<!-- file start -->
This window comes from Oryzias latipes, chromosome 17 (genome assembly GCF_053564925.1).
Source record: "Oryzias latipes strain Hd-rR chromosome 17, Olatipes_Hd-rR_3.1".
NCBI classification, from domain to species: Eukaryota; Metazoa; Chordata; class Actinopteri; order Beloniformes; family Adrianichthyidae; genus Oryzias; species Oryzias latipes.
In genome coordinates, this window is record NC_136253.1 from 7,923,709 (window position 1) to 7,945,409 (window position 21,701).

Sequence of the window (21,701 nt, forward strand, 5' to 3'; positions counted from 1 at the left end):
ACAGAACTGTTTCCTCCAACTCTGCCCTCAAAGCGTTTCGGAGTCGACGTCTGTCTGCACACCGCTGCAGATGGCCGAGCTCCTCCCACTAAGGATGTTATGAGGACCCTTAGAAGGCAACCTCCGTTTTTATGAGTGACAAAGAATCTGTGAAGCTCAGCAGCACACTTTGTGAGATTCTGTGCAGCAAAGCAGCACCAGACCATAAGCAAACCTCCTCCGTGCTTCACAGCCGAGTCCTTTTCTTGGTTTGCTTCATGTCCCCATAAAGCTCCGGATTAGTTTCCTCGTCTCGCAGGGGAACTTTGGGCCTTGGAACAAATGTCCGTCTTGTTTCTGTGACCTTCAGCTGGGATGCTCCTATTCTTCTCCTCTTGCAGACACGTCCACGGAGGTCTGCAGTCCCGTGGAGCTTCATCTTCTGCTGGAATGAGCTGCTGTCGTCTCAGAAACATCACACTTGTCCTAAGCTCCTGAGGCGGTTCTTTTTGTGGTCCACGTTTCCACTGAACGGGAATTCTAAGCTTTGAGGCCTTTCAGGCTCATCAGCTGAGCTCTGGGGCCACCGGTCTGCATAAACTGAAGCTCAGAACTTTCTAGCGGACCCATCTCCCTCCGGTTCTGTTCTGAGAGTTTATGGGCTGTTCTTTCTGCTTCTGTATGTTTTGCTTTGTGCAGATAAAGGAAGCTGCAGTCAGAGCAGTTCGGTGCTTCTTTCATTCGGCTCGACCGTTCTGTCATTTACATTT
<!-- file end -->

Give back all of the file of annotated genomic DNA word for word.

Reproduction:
This window comes from Oryzias latipes, chromosome 17 (genome assembly GCF_053564925.1).
Source record: "Oryzias latipes strain Hd-rR chromosome 17, Olatipes_Hd-rR_3.1".
NCBI classification, from domain to species: Eukaryota; Metazoa; Chordata; class Actinopteri; order Beloniformes; family Adrianichthyidae; genus Oryzias; species Oryzias latipes.
In genome coordinates, this window is record NC_136253.1 from 7,923,709 (window position 1) to 7,945,409 (window position 21,701).

Sequence of the window (21,701 nt, forward strand, 5' to 3'; positions counted from 1 at the left end):
ACAGAACTGTTTCCTCCAACTCTGCCCTCAAAGCGTTTCGGAGTCGACGTCTGTCTGCACACCGCTGCAGATGGCCGAGCTCCTCCCACTAAGGATGTTATGAGGACCCTTAGAAGGCAACCTCCGTTTTTATGAGTGACAAAGAATCTGTGAAGCTCAGCAGCACACTTTGTGAGATTCTGTGCAGCAAAGCAGCACCAGACCATAAGCAAACCTCCTCCGTGCTTCACAGCCGAGTCCTTTTCTTGGTTTGCTTCATGTCCCCATAAAGCTCCGGATTAGTTTCCTCGTCTCGCAGGGGAACTTTGGGCCTTGGAACAAATGTCCGTCTTGTTTCTGTGACCTTCAGCTGGGATGCTCCTATTCTTCTCCTCTTGCAGACACGTCCACGGAGGTCTGCAGTCCCGTGGAGCTTCATCTTCTGCTGGAATGAGCTGCTGTCGTCTCAGAAACATCACACTTGTCCTAAGCTCCTGAGGCGGTTCTTTTTGTGGTCCACGTTTCCACTGAACGGGAATTCTAAGCTTTGAGGCCTTTCAGGCTCATCAGCTGAGCTCTGGGGCCACCGGTCTGCATAAACTGAAGCTCAGAACTTTCTAGCGGACCCATCTCCCTCCGGTTCTGTTCTGAGAGTTTATGGGCTGTTCTTTCTGCTTCTGTATGTTTTGCTTTGTGCAGATAAAGGAAGCTGCAGTCAGAGCAGTTCGGTGCTTCTTTCATTCGGCTCGACCGTTCTGTCATTTACATTT